def self.mac_restart
      # We use a Ruby thread to spawn a non-blocking System thread
      # that sleeps while this CUR_APP_PID is running,
      # then, opens the exact same version found at '@status_quo'
      # after it has been closed via 'mac_quit'...
      Thread.new do
        `while ps -p #{CUR_APP_PID} > /dev/null; do
      sleep 2;
      done
      #{@status_quo}`
      end

      # an edge case when using with "plugin's tool" active would crash SU...
      Sketchup.active_model.select_tool(nil)

      # an edge case when using with "deeply nested component" would crash SU...
      Sketchup.active_model.close_active

      # an edge case when using with "Version Warning" active would crash SU...
      Sketchup.send_action('closeDocument:')

      wait_for_su
    end # def self.mac_restart
    ##########################################################################
  end # Restart
end # module JcB

john


#11

True, but they can be set as MF_GREYED or MF_DISABLED and so unclickble.

“Yes and kind of”,… it is a bit more complicated.

“Scripts”, aka Ruby code files, are evaluated in the top level context, which is referenced by the global constant TOPLEVEL_BINDING, and also is colloquially called “the particular instance of Object known as ‘main’.” (The ‘main’ coming the fact that the Ruby interpreter is written in C, and the execute function is named main() like most C programs.) The formal name of this in Ruby is the ObjectSpace, (this name is also used for a utility module ObjectSpace.)

So, … In Ruby everything is a descendant of Object (and the Kernel module which is mixed into Object.)

Since your script / code is evaluated within Object, everything you create has the potential to become global, and be inherited by everything. Ie, create a method at the toplevel, and everyone’s else’s modules and classes will inherit it. (And they will not like you for it.) This is called “pollution.”

Local variables that pollute are hard to cleanup and can cause issues. Because of this, the load and require methods do some special cleanup that removes instance variables after a script runs. (Sort of like creating a temporary anonymous class instance for the script to evaluate inside.)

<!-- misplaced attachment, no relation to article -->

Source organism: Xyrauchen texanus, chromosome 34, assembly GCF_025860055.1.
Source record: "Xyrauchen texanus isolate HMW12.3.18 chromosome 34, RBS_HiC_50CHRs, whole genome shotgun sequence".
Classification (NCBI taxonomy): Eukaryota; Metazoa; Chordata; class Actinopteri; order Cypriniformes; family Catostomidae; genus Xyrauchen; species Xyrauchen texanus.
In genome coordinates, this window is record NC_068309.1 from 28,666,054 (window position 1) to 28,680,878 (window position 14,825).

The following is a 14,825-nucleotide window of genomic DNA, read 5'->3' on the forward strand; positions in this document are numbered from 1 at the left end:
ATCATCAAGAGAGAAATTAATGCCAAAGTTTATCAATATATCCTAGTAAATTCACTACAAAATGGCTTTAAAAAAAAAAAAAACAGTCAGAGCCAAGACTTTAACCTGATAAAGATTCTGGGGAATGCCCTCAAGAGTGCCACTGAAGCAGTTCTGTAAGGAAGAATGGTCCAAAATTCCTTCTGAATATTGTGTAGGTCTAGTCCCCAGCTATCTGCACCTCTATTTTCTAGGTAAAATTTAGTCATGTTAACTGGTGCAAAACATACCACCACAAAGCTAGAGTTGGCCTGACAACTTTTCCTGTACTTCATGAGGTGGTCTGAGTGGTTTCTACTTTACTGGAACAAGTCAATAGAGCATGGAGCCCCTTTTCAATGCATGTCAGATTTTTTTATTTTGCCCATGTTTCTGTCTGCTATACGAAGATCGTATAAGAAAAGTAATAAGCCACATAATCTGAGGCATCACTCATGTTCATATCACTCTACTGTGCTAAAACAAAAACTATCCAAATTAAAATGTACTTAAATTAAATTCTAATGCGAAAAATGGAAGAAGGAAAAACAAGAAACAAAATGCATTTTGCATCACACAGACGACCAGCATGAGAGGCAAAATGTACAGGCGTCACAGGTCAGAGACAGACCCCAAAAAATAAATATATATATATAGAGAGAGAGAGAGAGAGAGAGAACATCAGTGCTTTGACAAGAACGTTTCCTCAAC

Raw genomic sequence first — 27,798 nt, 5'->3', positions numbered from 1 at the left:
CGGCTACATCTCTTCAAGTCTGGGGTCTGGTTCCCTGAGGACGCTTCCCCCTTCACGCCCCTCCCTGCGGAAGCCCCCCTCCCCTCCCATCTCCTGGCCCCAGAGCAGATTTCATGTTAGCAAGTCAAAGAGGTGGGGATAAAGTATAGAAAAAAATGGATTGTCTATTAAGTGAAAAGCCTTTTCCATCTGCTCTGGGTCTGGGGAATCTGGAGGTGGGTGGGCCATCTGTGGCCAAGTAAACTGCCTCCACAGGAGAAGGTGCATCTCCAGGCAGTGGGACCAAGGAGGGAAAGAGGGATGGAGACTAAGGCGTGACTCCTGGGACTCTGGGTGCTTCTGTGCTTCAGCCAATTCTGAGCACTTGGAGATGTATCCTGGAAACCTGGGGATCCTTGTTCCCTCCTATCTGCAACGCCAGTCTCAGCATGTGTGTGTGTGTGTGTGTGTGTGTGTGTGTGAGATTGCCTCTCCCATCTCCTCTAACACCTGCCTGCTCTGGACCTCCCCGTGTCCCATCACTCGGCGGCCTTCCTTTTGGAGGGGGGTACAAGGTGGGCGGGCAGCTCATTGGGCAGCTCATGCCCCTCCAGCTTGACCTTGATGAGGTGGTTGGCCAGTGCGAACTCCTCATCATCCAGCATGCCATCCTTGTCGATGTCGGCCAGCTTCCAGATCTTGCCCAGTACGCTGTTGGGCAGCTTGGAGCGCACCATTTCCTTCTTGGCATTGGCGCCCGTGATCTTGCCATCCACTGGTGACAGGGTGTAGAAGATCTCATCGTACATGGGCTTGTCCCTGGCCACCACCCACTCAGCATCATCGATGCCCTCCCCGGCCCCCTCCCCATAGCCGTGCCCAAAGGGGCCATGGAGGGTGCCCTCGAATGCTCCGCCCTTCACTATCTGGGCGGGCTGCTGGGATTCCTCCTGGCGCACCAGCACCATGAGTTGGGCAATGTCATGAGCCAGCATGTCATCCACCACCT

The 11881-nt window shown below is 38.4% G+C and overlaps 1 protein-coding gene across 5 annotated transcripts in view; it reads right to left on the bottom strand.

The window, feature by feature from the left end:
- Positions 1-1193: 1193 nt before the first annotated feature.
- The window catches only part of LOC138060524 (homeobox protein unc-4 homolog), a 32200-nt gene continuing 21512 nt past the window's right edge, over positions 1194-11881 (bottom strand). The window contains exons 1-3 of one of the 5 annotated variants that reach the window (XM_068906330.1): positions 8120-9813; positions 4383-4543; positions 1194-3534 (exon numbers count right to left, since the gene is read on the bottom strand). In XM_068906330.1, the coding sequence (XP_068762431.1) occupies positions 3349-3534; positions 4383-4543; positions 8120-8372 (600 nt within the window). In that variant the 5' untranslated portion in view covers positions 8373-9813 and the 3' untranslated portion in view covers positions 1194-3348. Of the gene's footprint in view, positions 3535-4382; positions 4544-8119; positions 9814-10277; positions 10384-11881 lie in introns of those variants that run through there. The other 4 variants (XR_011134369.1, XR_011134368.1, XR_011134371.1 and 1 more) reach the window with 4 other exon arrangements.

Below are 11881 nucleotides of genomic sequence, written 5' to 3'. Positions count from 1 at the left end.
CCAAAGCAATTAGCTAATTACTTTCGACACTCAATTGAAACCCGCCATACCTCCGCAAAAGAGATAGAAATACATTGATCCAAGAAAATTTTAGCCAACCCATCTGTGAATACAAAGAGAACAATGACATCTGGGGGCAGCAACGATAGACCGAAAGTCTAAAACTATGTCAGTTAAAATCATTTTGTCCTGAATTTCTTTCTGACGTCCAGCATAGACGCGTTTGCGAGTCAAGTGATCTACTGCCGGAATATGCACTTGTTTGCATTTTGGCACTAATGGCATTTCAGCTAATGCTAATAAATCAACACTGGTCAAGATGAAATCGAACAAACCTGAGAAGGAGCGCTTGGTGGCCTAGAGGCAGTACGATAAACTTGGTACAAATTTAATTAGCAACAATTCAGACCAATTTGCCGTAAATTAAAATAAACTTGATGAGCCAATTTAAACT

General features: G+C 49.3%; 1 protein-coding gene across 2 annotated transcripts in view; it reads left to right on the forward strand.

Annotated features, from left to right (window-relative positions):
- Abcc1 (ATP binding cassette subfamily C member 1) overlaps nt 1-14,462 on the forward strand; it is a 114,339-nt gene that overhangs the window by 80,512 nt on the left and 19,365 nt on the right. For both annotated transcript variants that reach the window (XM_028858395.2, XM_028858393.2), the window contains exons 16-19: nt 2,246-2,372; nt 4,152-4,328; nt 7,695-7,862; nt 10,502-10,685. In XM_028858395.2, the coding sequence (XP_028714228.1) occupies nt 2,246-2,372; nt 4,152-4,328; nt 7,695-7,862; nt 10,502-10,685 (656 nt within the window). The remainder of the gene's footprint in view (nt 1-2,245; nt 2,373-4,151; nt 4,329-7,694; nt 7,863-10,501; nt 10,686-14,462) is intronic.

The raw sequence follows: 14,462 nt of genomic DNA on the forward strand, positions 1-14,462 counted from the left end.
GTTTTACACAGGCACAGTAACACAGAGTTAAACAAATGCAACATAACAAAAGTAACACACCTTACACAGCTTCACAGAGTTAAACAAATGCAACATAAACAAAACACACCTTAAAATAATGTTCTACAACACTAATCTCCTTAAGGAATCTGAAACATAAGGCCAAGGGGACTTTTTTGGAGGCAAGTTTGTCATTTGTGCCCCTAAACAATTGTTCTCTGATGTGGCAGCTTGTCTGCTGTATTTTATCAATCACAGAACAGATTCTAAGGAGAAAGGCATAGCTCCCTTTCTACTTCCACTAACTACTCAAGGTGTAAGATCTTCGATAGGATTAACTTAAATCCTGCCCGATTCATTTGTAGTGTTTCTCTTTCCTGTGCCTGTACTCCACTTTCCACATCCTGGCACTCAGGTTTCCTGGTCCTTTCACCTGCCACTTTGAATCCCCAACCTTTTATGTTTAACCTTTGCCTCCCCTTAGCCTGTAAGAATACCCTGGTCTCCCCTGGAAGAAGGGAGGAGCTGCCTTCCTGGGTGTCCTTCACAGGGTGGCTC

But other objects like instance variables, class variables, constants, classes and modules, will be persistent, when the script is done evaluating.

So,… all extension writers, because the SketchUp Ruby ObjectSpace is shared, must wrap all their extensions within an author (or company) toplevel namespace module. (You can create any number of nested sub-modules later for any number of extensions and common use library modules.)

Not true.

If you wrap your code in a container, you can undefine a constant, which is used to reference modules and classes. However you must do a bit of cleanup. All instances of your classes should be dereferenced (set to point at nil.) Garbage Collection should then be run: GC.start
Personally I’d also clear all netsed constants, class and module variables as well, in my code. Any observer instances should be detached from model objects (so you had better have kept track of what your code attached to what.)

Ruby expects classes at the top level to be Core classes, and does not like to undefine them. But your extension classes and modules should all be 2nd level (at least) nested within your namespace module. So not a problem. It is also why the method I speak of, is defined within class Module.

Now before doing any of this any menu items and toolbar buttons need to be disabled.
You do not need to keep references to them (as SketchUp does so on the C++ side of things.) Just make sure they cannot be clicked because the command method they call will be gone when you undefine your modules.

Anyway, standard Ruby has a bunch of cleanup methods in Object, Kernel and Module for removing different kinds of objects.

Regarding that messagebox that extensions cannot be dynamically unloaded. It is for end-user consumption, and it is not totally true. It is just that in order for it to work, the SketchUp Extensibility Team would have to force a particular format of coding extensions, and they are unwilling to do this.

So you can trigger a cleanup unload by a call to an AppObserver#onUnloadExtension() callback method.
Obviously your cleanup observer class needs to be outside any sub-modules that will get undefined.